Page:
An ever-changing economic landscape means UK Chief Information Officers (CIOs) across multiple industries continue to face a number of challenges. So much so that according to Barclaycard research, three quarters (76%) are concerned about finding the right talent to drive their businesses forward, and keep that momentum going. Yet in an uncertain and highly competitive market, more than half (51%) worry they won’t be able to recruit enough employees with the right level of technical skills after Britain leaves the European Union. But how is the rate of technological change posing a threat, and what can be done to futureproof the businesses at risk?
Top of the tech
From blockchain to machine learning to augmented reality (AR), new and exciting technologies continue to impact the way businesses operate on a global scale. Yet closer to home, Barclaycard research shows that 78% of UK CIOs are concerned about the need to constantly upskill their tech staff to keep up with the pace of change. As a result, decision makers are investing their time and money in areas such as facilitating better communication between devices and systems, three in ten CIOs (30%) are already piloting or using the Internet of Things (IoT), while a further 56% are planning to implement it within their business over the next five years. In addition, 35% have adopted or are piloting blockchain for increased data security, and 45% are in the process of testing or using artificial intelligence (AI). As key drivers of success for the world of tomorrow, it’s plain to see why technology plays a huge part not only in the evolution of business, but in the changing role of the CIO.
The power to make a difference
While research shows CIOs are championing technology within the workplace, there is more to be done in order to attract new talent – while nurturing the talent that already exists. Keith Little, CIO in Barclays Cards & Payments, said: “Recruiting the best talent is always a priority for business leaders – but as our research shows, CIOs know it’s not enough to simply hire skilled individuals. To keep pace with the rapid technological change, tech leaders must be prepared to continually identify and address the skills gaps within their organisations.”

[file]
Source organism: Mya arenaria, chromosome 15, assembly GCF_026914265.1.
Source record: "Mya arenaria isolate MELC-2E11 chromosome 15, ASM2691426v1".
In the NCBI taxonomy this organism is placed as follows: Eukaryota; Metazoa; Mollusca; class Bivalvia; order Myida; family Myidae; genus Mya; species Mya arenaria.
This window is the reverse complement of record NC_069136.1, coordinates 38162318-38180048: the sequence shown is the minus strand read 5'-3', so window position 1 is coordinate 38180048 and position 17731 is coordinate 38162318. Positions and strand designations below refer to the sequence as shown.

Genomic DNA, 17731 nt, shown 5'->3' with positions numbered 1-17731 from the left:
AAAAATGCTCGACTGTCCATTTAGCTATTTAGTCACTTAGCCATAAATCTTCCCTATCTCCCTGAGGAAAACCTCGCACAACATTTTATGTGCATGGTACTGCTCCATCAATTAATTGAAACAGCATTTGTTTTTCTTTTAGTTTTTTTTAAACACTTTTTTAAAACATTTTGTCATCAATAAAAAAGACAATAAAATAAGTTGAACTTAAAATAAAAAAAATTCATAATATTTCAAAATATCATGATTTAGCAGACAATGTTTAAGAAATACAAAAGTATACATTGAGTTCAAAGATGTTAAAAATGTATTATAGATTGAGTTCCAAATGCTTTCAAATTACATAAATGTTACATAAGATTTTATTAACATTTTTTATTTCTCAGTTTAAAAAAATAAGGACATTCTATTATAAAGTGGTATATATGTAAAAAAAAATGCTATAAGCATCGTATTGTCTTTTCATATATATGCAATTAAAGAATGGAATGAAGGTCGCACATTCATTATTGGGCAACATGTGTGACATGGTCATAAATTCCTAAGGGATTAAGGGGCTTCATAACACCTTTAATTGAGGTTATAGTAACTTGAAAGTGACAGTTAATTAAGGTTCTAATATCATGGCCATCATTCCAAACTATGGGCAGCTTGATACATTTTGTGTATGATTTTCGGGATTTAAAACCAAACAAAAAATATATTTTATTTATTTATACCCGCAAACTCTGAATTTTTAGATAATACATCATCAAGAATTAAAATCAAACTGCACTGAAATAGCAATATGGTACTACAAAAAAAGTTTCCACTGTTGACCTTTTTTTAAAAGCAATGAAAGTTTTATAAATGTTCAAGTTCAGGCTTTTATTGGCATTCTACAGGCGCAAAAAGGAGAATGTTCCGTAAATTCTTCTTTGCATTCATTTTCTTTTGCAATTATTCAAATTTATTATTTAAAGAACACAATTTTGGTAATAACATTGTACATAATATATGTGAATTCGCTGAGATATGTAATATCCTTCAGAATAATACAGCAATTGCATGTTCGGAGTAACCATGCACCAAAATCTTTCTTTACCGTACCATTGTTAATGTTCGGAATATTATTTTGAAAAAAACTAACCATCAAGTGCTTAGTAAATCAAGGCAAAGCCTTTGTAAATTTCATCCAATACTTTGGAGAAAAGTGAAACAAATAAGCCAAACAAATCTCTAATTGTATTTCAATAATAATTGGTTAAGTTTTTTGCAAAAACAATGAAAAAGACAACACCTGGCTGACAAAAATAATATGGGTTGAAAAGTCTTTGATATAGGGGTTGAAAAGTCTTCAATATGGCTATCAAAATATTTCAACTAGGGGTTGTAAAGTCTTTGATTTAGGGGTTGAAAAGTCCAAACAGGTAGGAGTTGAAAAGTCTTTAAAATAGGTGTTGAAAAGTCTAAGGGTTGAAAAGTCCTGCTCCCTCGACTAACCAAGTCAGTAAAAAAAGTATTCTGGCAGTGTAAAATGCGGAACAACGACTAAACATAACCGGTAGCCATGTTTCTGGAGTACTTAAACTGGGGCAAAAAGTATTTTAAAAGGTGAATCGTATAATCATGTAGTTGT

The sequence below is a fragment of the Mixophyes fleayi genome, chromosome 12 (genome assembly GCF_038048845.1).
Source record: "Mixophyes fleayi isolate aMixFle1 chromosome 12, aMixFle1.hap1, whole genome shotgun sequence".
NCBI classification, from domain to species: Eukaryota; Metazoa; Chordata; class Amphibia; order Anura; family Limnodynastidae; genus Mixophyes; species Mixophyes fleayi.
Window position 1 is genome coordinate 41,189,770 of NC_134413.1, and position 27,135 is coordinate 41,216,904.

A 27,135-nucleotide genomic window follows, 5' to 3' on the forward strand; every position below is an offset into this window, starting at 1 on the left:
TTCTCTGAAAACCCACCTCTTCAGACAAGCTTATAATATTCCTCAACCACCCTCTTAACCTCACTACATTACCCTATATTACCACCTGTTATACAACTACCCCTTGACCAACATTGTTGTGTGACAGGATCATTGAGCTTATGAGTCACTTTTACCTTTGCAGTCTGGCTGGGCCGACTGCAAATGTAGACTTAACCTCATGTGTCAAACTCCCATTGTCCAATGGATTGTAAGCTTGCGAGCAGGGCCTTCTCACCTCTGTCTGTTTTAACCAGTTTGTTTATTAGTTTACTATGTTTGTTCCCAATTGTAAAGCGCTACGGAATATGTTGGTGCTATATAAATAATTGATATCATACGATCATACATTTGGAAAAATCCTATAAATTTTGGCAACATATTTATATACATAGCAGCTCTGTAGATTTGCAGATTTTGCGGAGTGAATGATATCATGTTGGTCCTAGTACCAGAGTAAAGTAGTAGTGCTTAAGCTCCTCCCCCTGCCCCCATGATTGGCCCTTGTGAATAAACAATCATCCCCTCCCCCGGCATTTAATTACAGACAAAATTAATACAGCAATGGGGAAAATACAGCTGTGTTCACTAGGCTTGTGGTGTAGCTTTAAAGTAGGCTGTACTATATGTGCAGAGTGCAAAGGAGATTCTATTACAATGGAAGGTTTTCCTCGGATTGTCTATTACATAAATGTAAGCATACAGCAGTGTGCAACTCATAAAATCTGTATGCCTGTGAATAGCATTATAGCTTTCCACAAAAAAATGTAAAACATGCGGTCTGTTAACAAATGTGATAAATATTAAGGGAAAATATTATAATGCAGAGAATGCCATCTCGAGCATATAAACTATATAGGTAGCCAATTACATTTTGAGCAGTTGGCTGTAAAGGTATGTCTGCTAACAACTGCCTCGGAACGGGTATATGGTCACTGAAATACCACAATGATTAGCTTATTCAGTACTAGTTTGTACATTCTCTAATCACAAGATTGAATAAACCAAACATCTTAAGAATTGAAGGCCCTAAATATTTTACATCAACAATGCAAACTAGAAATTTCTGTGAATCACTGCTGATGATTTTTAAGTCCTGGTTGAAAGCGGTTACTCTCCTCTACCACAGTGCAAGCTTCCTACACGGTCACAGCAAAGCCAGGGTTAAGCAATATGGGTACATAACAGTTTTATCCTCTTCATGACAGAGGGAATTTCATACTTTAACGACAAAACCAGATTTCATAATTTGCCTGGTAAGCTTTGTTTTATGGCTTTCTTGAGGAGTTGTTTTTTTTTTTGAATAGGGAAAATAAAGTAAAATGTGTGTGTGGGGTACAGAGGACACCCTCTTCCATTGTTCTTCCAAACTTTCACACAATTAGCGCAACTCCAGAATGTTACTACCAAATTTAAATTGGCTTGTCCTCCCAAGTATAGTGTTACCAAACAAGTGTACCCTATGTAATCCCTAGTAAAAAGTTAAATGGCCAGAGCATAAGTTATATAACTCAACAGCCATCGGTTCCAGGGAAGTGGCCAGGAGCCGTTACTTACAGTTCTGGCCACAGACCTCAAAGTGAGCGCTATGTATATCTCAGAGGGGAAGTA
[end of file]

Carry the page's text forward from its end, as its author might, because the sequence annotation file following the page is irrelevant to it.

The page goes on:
From making the right hires at the right time to mentorship on the shop floor, based on the Barclaycard research, here are five ways CIOs can empower their teams from within.
1. Knowledge sharing – Upskilling within the workplace is one of the best ways business leaders can encourage knowledge sharing. With in-house expertise that’s readily available among your employees, managers can train existing teams while learning to identify the exact skills gaps needed to be filled thereafter.
2. Mentorship – As a step up from upskilling, in-house mentors are a great way to nurture talent from within with the help of your business’s most experienced employees. Mentorship programmes can benefit both parties, providing long-time employees with an apprentice and the chance to impart valuable knowledge, and budding staff members the chance to shine and progress their careers.
3. Tactical hires – A specific problem requires a tactical solution, so for businesses looking to close the skills gap, tactical hires are a sure-fire way to move ahead. Increase the quality of candidates you wish to hire by taking the time to write a laser-focused job description.
4. Fresh expertise – For businesses less keen to hire a new full-time employee, consultants can complement an existing team by offering expertise precisely where required – often acting as a catalyst for change. Not only is a consultant hands-on, but they can also provide mentorship, a new lease of life, and a level of objectivity not easily attainable from inside a business.
5. Thought leadership – Innovation-hungry CIOs who keep abreast of the latest trends will only benefit the wider the team. By actively sharing insight on professional social channels but also within the workplace itself, CIOs can act as thought leaders not only to employees, but as influential figures within the industry.
With diversity and inclusion a key area of concern for all businesses in 2019, Barclaycard’s research reveals that 64% of CIOs indicate their teams are now from a more diverse range of backgrounds, with seven in ten including they have more women in their teams than they did five years ago. Keith Little added: “The good news is that most CIOs say their team is more diverse than five years ago – suggesting they’re already taking steps to ensure they nurture a wider range of skills.”
As the tech sector continues to expand paired with the ever-evolving role of the CIO, the more fluid and reactive businesses can be to imminent change, the better chances they have of thriving in a new era of technological advancement.